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Governments are requesting more and more data from Reddit

Copyright infringement notices tripled this year, too.
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Every year, Reddit receives subpoenas, search warrants and court orders from governments, law enforcement and private parties around the world. Often they want information on users -- perhaps in an investigation or public emergency -- or for Reddit to take down content.

In 2018, Reddit received more than twice as many government requests for user data compared to 2017 -- 752 compared to 310 the previous year -- the site said in its latest transparency report. The vast majority of requests were to provide information on users, and the site complied with 77 percent of them, all of which came from the US. When the requests were subpoenas or search warrants, Reddit complied over 90 percent of the time.

In 2016 the total number of government requests was 170. In 2014, it was just 55. That's a 13-fold increase in four years.

Asked by Reddit users what explains the substantial year-on-year increase, CEO Steve Huffman wrote: "Two reasons: 1. We have more users and content. 2. We receive much more attention compared to last year."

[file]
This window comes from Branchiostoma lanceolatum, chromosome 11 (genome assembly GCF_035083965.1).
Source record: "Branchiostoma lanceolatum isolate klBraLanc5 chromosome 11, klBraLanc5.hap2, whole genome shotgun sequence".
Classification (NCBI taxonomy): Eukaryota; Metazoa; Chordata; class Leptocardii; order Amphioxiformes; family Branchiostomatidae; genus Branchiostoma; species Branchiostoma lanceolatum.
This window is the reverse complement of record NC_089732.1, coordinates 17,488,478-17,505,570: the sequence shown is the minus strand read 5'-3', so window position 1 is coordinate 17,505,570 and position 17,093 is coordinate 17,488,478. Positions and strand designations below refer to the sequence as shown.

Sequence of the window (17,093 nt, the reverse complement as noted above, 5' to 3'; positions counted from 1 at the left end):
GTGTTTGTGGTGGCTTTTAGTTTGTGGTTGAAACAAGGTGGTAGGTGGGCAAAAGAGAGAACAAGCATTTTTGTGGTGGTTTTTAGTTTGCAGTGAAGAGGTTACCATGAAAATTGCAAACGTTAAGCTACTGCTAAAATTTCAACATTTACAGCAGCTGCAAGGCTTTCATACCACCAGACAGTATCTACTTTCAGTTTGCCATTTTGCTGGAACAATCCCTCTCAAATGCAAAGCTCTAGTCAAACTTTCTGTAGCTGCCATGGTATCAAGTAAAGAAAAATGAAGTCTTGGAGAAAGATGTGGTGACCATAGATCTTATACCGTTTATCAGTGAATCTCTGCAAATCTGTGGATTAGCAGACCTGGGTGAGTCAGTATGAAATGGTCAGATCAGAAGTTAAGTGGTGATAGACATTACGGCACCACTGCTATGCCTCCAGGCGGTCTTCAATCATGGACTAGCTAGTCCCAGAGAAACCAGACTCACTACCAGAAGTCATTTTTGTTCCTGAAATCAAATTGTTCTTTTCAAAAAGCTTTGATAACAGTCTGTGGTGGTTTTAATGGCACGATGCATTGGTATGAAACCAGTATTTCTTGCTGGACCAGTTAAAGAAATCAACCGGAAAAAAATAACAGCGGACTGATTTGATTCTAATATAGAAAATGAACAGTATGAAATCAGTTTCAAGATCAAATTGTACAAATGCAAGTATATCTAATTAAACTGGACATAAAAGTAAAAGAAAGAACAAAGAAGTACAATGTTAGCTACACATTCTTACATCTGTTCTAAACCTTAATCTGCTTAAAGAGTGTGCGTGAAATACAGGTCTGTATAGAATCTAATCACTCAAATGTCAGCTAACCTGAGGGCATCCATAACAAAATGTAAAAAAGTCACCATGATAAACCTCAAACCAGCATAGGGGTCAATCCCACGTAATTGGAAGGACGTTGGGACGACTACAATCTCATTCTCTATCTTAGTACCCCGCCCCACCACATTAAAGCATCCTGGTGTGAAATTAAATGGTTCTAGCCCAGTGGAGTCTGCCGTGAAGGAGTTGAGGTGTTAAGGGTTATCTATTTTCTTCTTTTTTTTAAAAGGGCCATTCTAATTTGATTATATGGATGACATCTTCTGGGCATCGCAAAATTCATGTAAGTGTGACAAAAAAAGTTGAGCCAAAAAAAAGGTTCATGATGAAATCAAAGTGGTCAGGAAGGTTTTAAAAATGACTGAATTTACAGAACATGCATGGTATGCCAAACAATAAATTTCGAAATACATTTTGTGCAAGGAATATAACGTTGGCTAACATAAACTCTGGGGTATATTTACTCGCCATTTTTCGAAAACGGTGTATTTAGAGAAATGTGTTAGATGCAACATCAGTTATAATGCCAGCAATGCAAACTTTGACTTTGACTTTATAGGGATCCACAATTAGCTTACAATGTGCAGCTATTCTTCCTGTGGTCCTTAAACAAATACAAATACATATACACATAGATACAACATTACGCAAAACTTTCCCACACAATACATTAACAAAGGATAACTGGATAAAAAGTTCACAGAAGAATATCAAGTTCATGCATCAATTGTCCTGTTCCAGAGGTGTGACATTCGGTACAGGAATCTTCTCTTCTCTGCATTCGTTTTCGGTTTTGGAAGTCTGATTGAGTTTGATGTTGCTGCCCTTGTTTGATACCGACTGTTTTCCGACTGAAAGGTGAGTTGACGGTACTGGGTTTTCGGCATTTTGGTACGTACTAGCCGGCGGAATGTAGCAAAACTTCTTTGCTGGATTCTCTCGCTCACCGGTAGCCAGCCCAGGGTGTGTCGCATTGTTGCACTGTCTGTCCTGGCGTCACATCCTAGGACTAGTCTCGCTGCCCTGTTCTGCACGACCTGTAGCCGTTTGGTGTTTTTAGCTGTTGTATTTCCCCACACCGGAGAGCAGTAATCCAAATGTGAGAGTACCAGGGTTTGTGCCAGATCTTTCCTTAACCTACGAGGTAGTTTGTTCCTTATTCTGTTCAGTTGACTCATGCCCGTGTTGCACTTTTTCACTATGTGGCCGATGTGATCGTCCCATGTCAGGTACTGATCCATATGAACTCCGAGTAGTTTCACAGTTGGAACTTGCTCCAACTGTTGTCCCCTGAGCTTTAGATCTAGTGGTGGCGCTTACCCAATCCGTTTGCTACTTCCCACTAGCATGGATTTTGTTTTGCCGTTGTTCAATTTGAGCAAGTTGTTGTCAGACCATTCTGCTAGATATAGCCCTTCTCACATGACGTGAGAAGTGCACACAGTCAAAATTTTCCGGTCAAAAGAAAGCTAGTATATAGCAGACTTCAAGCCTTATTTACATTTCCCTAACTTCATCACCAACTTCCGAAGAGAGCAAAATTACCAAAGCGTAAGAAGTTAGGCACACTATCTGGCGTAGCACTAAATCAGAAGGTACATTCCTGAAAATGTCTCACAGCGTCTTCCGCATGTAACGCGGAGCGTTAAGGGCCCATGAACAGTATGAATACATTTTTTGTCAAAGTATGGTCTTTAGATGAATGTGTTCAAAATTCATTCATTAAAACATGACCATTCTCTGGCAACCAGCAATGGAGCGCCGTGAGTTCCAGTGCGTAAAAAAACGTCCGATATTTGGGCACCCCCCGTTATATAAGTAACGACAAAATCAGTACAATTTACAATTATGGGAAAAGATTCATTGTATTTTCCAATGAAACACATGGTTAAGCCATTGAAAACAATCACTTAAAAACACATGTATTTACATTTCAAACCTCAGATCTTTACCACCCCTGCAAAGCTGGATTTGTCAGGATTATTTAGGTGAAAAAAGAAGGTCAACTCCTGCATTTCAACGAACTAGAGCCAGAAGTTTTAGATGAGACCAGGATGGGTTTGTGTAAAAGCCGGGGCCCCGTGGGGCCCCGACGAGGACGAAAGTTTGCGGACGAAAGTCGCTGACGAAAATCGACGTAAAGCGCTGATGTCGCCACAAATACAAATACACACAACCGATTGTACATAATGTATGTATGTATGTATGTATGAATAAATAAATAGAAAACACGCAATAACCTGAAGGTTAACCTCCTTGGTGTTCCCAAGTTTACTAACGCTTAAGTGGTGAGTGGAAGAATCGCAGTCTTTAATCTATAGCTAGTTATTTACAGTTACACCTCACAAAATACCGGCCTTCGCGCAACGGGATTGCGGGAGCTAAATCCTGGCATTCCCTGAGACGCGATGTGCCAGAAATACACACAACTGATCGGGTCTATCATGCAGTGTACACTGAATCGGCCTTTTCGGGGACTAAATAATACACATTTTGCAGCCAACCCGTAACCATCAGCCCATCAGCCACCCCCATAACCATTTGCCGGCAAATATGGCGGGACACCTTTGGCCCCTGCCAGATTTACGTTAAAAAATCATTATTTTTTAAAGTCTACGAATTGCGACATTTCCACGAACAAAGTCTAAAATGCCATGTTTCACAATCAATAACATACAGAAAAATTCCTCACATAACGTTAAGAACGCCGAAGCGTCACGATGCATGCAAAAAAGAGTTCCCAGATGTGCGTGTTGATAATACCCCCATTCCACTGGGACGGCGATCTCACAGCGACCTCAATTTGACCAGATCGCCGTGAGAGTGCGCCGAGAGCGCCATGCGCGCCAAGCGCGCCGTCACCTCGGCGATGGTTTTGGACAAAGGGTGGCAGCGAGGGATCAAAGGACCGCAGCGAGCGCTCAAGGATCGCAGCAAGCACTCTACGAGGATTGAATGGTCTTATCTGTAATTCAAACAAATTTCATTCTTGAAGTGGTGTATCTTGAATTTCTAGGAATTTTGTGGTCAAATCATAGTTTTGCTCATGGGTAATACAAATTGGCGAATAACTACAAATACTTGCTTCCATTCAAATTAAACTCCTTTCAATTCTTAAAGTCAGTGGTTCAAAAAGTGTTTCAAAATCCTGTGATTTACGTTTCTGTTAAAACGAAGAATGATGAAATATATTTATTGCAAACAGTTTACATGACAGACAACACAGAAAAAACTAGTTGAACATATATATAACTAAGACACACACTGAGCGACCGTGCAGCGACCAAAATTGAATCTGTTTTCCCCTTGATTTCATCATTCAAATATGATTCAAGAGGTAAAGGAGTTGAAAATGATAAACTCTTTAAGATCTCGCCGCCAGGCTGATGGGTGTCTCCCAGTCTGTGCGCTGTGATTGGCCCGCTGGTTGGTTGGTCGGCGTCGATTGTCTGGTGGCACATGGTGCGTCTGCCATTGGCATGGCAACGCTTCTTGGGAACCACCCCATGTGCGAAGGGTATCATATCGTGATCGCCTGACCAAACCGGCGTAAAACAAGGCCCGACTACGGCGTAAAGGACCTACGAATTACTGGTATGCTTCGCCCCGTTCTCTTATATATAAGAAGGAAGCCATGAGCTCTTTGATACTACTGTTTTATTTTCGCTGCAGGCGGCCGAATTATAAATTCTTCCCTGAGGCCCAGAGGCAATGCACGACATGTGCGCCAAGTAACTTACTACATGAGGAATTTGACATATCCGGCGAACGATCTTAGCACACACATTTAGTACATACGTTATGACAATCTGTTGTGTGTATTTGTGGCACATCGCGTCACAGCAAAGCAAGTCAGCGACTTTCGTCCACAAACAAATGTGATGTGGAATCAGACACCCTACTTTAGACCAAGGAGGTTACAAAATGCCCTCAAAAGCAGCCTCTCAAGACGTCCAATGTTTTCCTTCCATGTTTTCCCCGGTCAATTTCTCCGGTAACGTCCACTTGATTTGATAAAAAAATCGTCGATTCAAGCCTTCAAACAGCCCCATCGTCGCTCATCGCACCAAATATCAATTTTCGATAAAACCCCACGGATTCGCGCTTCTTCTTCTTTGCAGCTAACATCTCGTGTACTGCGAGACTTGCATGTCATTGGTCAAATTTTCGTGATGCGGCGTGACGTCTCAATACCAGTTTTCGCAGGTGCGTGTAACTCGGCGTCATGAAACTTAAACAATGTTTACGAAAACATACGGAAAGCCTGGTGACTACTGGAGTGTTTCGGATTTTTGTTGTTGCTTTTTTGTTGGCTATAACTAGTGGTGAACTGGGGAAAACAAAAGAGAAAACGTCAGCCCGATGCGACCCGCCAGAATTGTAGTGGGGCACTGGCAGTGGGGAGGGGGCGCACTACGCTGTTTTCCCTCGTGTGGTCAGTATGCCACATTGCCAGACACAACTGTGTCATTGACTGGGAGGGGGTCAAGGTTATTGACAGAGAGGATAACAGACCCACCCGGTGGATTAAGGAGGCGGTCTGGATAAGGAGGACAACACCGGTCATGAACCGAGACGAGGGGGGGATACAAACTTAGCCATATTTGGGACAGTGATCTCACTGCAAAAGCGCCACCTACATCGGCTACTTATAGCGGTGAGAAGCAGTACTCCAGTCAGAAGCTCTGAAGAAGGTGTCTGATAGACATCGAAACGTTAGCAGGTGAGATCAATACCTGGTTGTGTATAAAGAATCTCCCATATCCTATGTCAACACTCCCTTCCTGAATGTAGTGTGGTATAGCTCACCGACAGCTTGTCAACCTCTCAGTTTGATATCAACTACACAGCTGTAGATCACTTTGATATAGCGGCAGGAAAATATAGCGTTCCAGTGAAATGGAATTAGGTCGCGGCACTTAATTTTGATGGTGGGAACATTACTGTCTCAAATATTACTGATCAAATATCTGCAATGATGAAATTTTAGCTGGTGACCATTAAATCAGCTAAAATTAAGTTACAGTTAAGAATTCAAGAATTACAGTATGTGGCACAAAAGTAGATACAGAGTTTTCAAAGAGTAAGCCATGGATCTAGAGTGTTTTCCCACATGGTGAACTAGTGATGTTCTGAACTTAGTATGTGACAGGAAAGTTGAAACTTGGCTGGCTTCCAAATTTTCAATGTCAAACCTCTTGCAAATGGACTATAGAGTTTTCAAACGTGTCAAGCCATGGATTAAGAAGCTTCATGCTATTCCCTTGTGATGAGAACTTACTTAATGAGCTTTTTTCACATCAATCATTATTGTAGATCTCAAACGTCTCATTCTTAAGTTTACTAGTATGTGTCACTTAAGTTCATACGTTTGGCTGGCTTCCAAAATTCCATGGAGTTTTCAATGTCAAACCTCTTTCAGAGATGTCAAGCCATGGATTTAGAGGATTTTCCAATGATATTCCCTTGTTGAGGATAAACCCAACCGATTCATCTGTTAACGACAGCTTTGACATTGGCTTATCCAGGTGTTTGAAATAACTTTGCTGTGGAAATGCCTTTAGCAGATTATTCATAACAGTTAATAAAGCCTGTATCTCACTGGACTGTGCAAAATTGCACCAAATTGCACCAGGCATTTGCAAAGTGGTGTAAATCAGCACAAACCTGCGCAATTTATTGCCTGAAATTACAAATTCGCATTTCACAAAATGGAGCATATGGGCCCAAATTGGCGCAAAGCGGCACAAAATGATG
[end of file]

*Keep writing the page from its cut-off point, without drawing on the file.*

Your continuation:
Meanwhile, the site received 9,534 Digital Millennium Copyright Act (DMCA) notices in 2018 -- basically claims for copyright infringement -- and removed 24,234 pieces of content. That was more than triple the 3,130 DMCA notices received in 2017.

There was one request to remove content from a government entity in the US which had nothing to do with copyright. "The request was for the removal of an image and a large volume of comments made underneath it for potential breach of a federal law," the report says. "As the governmental entity did not provide sufficient context regarding how the image violated the law, did not provide Reddit with valid legal process compelling removal, and the request to remove the entire post as well as the comment thread appeared to be overbroad, Reddit did not comply with the request."

On Reddit, a user asked Huffman what it was. "We've given as much information in the report as we can give you (but we rejected the request)," Huffman replied.

Via: TechCrunch
Source: Reddit
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